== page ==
The campground where we stayed in Medora had inexplicably left only one restroom area open for a full campground brimming with RVs, trailers and tents.

In nearby Theodore Roosevelt National Park, however, we saw more buffalo than people.

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The last stop before arriving in my parent’s driveway was a gas station in Valley City, North Dakota. An unmasked woman glared at me while I washed my hands in the restroom, another unmasked woman shoulder-bumped my masked husband on his way out of the gas station. Things felt hostile.

So, what is essential?

Was this trip essential? I’m still not sure. I do know that after months of fretting about the pandemic, working, caring for a child, doing household chores, maintaining relationships of all kinds and all the stress that goes along with it all, it was an extreme relief to have an agenda that only had three items on it: drive, eat, sleep. And it was so gratifying to finally see my parents again.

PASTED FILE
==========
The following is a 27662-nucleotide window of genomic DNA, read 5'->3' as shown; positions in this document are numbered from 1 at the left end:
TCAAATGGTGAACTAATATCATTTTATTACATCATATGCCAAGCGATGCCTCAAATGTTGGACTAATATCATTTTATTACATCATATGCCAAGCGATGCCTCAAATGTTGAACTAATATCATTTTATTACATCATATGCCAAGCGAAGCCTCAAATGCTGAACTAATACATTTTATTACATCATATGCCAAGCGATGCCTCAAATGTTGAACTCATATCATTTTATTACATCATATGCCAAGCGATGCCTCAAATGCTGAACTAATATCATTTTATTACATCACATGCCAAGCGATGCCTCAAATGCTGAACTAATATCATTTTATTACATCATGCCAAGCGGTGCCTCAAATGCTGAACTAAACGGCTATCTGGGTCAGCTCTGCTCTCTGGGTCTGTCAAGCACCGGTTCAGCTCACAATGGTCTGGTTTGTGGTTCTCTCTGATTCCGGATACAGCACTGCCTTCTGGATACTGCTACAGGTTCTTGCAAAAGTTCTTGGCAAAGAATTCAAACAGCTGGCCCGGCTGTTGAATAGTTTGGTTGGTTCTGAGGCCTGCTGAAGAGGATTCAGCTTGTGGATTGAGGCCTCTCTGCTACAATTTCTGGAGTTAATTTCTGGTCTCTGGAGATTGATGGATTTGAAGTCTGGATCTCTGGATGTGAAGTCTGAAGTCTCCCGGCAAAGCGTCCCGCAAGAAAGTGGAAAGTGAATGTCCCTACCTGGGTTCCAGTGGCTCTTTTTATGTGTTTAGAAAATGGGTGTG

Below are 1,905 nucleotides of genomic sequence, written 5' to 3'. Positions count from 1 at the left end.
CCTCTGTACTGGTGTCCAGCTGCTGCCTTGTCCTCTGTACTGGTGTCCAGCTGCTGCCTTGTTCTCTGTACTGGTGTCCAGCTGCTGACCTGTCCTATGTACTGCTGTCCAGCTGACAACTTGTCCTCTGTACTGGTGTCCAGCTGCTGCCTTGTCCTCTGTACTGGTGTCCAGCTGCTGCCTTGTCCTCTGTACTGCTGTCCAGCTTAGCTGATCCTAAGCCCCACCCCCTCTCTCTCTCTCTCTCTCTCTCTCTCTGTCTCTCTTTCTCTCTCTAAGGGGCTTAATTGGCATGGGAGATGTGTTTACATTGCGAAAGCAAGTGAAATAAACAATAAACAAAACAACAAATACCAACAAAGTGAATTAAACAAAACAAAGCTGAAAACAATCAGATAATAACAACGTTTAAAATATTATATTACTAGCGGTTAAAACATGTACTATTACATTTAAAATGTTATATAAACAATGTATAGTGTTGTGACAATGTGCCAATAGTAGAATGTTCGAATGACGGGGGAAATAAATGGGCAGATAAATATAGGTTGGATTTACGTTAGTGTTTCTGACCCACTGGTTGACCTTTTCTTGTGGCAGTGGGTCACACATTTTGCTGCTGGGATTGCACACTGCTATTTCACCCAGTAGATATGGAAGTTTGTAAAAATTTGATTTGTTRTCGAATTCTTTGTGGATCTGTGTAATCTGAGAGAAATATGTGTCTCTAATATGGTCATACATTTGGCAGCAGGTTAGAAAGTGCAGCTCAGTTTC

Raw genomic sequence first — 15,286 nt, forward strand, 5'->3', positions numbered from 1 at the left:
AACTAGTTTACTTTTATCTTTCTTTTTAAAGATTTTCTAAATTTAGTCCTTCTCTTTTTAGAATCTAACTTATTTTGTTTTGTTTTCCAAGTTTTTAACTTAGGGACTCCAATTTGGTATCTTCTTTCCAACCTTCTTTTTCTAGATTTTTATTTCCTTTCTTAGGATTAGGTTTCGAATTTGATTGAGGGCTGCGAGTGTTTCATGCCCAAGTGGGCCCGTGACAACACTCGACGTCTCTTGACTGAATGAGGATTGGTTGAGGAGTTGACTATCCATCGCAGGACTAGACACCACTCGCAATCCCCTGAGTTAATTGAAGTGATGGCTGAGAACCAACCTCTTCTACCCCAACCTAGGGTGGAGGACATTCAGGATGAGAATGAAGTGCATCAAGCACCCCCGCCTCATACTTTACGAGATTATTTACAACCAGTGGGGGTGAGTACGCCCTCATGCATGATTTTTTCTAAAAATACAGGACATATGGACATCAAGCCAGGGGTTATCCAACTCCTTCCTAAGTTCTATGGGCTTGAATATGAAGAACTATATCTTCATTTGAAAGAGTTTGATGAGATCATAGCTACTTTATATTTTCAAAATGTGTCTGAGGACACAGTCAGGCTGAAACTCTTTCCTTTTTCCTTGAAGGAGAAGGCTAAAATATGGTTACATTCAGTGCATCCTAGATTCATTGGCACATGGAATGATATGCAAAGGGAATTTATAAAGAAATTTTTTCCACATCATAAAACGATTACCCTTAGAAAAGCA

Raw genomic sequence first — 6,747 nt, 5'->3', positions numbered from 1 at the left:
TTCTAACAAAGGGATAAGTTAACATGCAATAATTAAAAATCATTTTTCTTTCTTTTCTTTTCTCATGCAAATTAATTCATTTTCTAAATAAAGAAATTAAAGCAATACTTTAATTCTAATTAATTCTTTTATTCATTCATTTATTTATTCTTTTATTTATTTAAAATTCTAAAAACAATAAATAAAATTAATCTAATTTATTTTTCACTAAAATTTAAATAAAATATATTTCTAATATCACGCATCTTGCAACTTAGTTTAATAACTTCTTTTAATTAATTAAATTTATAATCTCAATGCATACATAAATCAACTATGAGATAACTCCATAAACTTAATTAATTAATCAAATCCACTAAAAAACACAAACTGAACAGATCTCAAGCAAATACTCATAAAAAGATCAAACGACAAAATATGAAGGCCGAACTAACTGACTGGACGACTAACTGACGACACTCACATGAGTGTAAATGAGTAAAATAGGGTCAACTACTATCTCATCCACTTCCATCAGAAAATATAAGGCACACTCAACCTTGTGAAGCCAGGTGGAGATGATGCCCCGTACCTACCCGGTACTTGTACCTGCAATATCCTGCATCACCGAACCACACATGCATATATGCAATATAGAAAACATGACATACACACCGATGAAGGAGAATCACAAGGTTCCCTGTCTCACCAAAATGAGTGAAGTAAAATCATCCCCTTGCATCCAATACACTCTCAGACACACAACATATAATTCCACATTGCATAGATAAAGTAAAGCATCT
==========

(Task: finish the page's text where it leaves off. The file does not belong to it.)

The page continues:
Nova Hutchinson plays with a toy airplane against the backdrop of rural Montana on a recent road trip. (Jackie Varriano / The Seattle Times)
Nova Hutchinson plays with a toy airplane against the backdrop of rural Montana on a recent road trip. (Jackie Varriano / The Seattle Times)

I also feel good about the choices we made while on our five-day road trip. We packed most of our own food and pulled over for lunch at sparsely populated Montana river access points. We were masked at all times while in public, and utilized our hand-washing station constantly. There was only one toddler meltdown in the car, and it came on the last day

What does feel essential is this time with my family.

My husband remarked how beautiful it was to see literal amber waves of grain rippling in the field just beyond the pool. I’ve been waking up at 5 a.m. to join my mom on her daily sunrise power walk. My dad and I are smoking ribs and discussing cucumber pickling techniques. But the best thing, of course, is seeing our kid’s face light up as she plays with my parents. It’s a soothing balm for all of us, I think. And in a world ravaged by a pandemic, that’s what feels more “essential” than ever. 

Correction: A previous version of this story misstated the number of coronavirus cases in the U.S.